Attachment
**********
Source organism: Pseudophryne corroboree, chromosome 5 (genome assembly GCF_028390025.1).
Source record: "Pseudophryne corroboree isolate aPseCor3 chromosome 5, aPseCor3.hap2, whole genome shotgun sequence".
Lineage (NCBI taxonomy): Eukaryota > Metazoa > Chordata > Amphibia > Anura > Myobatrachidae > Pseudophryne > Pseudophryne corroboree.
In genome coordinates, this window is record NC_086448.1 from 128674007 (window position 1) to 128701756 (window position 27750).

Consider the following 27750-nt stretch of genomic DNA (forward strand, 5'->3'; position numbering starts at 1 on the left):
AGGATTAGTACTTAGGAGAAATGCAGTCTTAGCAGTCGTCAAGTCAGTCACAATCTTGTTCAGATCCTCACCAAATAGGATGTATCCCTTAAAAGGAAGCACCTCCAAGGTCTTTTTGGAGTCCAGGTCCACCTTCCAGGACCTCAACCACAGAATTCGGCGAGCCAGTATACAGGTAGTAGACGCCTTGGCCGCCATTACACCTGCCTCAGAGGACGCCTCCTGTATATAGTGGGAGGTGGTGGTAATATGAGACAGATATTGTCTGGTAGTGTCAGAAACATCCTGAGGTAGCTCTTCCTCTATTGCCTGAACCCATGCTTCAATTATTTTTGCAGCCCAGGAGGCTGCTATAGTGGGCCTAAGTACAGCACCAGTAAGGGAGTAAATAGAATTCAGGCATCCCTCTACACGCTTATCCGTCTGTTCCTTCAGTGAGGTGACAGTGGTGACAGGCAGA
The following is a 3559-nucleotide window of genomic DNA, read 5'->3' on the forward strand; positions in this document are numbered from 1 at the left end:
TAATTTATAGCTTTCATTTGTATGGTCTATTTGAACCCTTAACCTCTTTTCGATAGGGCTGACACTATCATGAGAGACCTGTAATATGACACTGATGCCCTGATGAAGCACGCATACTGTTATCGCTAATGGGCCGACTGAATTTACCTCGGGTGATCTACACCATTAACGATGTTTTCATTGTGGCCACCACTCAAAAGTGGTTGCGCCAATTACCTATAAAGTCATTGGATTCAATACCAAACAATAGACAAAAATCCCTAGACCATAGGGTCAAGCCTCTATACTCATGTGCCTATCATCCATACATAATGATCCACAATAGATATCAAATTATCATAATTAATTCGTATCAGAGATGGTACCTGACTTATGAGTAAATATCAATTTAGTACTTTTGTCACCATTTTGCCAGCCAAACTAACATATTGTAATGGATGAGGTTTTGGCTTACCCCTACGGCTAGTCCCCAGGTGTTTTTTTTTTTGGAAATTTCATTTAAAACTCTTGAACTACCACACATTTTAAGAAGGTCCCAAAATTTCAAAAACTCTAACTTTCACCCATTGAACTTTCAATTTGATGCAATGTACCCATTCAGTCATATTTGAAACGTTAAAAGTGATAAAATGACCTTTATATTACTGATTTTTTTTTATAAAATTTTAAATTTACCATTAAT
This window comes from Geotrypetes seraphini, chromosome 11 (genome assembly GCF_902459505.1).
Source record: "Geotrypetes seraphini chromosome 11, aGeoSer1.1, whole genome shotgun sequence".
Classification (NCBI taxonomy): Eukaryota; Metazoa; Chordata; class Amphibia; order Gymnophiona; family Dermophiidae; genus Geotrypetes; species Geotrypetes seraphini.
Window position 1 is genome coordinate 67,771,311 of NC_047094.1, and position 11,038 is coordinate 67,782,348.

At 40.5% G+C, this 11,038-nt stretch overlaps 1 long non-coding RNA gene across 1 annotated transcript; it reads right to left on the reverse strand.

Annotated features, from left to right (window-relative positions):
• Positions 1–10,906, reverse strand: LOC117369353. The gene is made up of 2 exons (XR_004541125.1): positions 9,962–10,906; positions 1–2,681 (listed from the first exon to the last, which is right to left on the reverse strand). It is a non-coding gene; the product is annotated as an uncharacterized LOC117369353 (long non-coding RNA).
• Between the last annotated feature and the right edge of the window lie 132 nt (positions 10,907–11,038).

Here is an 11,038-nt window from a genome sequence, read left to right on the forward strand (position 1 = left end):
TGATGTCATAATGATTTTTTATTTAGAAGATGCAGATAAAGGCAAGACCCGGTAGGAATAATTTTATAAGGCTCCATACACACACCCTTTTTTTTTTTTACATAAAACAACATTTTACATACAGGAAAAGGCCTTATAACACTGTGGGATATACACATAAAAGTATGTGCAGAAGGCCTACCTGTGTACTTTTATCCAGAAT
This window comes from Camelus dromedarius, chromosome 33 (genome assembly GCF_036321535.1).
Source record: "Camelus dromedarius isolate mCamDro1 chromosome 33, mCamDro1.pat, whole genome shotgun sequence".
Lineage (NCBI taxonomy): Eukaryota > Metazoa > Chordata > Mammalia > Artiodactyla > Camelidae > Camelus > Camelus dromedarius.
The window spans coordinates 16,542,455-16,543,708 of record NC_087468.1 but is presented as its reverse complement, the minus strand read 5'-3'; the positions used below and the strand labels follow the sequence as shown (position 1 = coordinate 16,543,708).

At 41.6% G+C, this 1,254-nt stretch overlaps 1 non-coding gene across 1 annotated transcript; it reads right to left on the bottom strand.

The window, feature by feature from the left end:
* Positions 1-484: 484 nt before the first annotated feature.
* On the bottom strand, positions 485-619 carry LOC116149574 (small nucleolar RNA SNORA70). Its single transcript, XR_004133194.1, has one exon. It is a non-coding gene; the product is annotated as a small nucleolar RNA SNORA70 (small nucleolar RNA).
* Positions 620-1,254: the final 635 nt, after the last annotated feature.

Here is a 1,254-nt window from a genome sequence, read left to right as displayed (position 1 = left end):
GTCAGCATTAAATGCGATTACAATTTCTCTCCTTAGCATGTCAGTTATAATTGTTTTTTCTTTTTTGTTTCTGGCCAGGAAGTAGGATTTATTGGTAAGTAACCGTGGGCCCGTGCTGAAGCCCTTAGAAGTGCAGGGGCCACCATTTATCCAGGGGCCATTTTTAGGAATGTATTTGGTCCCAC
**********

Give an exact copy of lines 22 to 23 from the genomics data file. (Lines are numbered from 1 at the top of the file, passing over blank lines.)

The window spans coordinates 16,542,455-16,543,708 of record NC_087468.1 but is presented as its reverse complement, the minus strand read 5'-3'; the positions used below and the strand labels follow the sequence as shown (position 1 = coordinate 16,543,708).

At 41.6% G+C, this 1,254-nt stretch overlaps 1 non-coding gene across 1 annotated transcript; it reads right to left on the bottom strand.